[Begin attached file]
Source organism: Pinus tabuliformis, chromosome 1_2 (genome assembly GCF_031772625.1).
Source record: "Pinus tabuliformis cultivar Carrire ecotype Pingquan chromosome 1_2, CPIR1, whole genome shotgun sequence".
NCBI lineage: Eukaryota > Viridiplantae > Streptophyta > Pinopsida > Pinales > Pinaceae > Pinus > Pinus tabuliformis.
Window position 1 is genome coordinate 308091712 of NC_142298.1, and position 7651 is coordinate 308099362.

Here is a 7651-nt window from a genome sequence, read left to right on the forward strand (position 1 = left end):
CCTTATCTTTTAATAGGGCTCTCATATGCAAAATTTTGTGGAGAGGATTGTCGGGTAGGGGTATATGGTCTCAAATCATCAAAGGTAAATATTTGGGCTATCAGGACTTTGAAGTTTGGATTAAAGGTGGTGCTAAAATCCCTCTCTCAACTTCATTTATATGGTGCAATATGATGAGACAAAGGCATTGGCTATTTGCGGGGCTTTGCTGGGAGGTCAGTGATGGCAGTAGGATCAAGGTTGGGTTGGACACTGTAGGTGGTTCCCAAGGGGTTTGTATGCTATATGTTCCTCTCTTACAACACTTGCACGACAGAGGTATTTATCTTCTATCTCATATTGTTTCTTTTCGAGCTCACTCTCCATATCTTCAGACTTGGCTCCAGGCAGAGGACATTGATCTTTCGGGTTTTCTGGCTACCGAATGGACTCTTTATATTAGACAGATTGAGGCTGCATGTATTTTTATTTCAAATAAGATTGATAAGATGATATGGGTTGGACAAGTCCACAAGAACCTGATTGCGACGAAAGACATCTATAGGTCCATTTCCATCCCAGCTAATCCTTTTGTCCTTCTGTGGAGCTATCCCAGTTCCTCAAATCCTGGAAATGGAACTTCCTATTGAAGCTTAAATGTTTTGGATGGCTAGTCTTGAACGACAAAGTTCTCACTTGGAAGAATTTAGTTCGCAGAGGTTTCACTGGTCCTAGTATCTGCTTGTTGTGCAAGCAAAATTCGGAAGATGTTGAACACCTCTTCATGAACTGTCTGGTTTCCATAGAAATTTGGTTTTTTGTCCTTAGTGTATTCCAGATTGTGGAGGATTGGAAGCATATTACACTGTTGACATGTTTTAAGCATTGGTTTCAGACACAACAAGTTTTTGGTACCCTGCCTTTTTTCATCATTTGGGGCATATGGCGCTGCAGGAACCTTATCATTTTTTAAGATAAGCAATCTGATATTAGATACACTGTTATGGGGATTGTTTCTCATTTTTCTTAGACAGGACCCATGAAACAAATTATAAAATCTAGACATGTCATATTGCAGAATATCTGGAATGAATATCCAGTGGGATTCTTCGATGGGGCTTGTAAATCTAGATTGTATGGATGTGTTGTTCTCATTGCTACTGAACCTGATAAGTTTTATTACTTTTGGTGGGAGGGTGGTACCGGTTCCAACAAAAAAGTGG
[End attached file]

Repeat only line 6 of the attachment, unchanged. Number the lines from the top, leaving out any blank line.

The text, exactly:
CCTTATCTTTTAATAGGGCTCTCATATGCAAAATTTTGTGGAGAGGATTGTCGGGTAGGGGTATATGGTCTCAAATCATCAAAGGTAAATATTTGGGCTATCAGGACTTTGAAGTTTGGATTAAAGGTGGTGCTAAAATCCCTCTCTCAACTTCATTTATATGGTGCAATATGATGAGACAAAGGCATTGGCTATTTGCGGGGCTTTGCTGGGAGGTCAGTGATGGCAGTAGGATCAAGGTTGGGTTGGACACTGTAGGTGGTTCCCAAGGGGTTTGTATGCTATATGTTCCTCTCTTACAACACTTGCACGACAGAGGTATTTATCTTCTATCTCATATTGTTTCTTTTCGAGCTCACTCTCCATATCTTCAGACTTGGCTCCAGGCAGAGGACATTGATCTTTCGGGTTTTCTGGCTACCGAATGGACTCTTTATATTAGACAGATTGAGGCTGCATGTATTTTTATTTCAAATAAGATTGATAAGATGATATGGGTTGGACAAGTCCACAAGAACCTGATTGCGACGAAAGACATCTATAGGTCCATTTCCATCCCAGCTAATCCTTTTGTCCTTCTGTGGAGCTATCCCAGTTCCTCAAATCCTGGAAATGGAACTTCCTATTGAAGCTTAAATGTTTTGGATGGCTAGTCTTGAACGACAAAGTTCTCACTTGGAAGAATTTAGTTCGCAGAGGTTTCACTGGTCCTAGTATCTGCTTGTTGTGCAAGCAAAATTCGGAAGATGTTGAACACCTCTTCATGAACTGTCTGGTTTCCATAGAAATTTGGTTTTTTGTCCTTAGTGTATTCCAGATTGTGGAGGATTGGAAGCATATTACACTGTTGACATGTTTTAAGCATTGGTTTCAGACACAACAAGTTTTTGGTACCCTGCCTTTTTTCATCATTTGGGGCATATGGCGCTGCAGGAACCTTATCATTTTTTAAGATAAGCAATCTGATATTAGATACACTGTTATGGGGATTGTTTCTCATTTTTCTTAGACAGGACCCATGAAACAAATTATAAAATCTAGACATGTCATATTGCAGAATATCTGGAATGAATATCCAGTGGGATTCTTCGATGGGGCTTGTAAATCTAGATTGTATGGATGTGTTGTTCTCATTGCTACTGAACCTGATAAGTTTTATTACTTTTGGTGGGAGGGTGGTACCGGTTCCAACAAAAAAGTGG